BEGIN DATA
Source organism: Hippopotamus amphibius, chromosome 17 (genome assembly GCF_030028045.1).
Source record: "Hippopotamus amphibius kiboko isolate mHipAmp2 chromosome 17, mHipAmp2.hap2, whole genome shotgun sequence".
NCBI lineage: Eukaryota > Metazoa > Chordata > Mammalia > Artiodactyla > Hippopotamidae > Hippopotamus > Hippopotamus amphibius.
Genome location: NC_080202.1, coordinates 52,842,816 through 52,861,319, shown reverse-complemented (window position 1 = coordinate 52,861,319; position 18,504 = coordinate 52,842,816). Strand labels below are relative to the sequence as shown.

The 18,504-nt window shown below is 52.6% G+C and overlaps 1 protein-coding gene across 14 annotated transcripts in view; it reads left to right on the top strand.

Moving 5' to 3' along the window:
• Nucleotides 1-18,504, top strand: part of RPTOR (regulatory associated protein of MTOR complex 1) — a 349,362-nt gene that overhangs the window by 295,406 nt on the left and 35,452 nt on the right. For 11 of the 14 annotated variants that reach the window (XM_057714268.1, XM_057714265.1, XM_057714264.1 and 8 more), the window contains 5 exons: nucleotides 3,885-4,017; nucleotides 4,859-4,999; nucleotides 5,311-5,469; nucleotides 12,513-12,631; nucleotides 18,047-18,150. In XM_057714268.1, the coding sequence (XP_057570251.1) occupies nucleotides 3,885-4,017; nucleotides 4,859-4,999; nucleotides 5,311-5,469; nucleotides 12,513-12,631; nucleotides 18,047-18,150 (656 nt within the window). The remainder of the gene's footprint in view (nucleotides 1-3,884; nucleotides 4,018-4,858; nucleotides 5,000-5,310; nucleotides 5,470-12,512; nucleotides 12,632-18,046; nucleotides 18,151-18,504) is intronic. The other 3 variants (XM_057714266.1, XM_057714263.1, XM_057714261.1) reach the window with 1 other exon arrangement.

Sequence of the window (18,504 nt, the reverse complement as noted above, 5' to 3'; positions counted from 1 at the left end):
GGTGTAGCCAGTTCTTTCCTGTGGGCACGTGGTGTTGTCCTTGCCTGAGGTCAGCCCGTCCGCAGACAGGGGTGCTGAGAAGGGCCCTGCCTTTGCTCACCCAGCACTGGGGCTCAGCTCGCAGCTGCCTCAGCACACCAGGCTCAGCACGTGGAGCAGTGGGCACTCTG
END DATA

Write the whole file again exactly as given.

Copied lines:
Source organism: Hippopotamus amphibius, chromosome 17 (genome assembly GCF_030028045.1).
Source record: "Hippopotamus amphibius kiboko isolate mHipAmp2 chromosome 17, mHipAmp2.hap2, whole genome shotgun sequence".
NCBI lineage: Eukaryota > Metazoa > Chordata > Mammalia > Artiodactyla > Hippopotamidae > Hippopotamus > Hippopotamus amphibius.
Genome location: NC_080202.1, coordinates 52,842,816 through 52,861,319, shown reverse-complemented (window position 1 = coordinate 52,861,319; position 18,504 = coordinate 52,842,816). Strand labels below are relative to the sequence as shown.

The 18,504-nt window shown below is 52.6% G+C and overlaps 1 protein-coding gene across 14 annotated transcripts in view; it reads left to right on the top strand.

Moving 5' to 3' along the window:
• Nucleotides 1-18,504, top strand: part of RPTOR (regulatory associated protein of MTOR complex 1) — a 349,362-nt gene that overhangs the window by 295,406 nt on the left and 35,452 nt on the right. For 11 of the 14 annotated variants that reach the window (XM_057714268.1, XM_057714265.1, XM_057714264.1 and 8 more), the window contains 5 exons: nucleotides 3,885-4,017; nucleotides 4,859-4,999; nucleotides 5,311-5,469; nucleotides 12,513-12,631; nucleotides 18,047-18,150. In XM_057714268.1, the coding sequence (XP_057570251.1) occupies nucleotides 3,885-4,017; nucleotides 4,859-4,999; nucleotides 5,311-5,469; nucleotides 12,513-12,631; nucleotides 18,047-18,150 (656 nt within the window). The remainder of the gene's footprint in view (nucleotides 1-3,884; nucleotides 4,018-4,858; nucleotides 5,000-5,310; nucleotides 5,470-12,512; nucleotides 12,632-18,046; nucleotides 18,151-18,504) is intronic. The other 3 variants (XM_057714266.1, XM_057714263.1, XM_057714261.1) reach the window with 1 other exon arrangement.

Sequence of the window (18,504 nt, the reverse complement as noted above, 5' to 3'; positions counted from 1 at the left end):
GGTGTAGCCAGTTCTTTCCTGTGGGCACGTGGTGTTGTCCTTGCCTGAGGTCAGCCCGTCCGCAGACAGGGGTGCTGAGAAGGGCCCTGCCTTTGCTCACCCAGCACTGGGGCTCAGCTCGCAGCTGCCTCAGCACACCAGGCTCAGCACGTGGAGCAGTGGGCACTCTG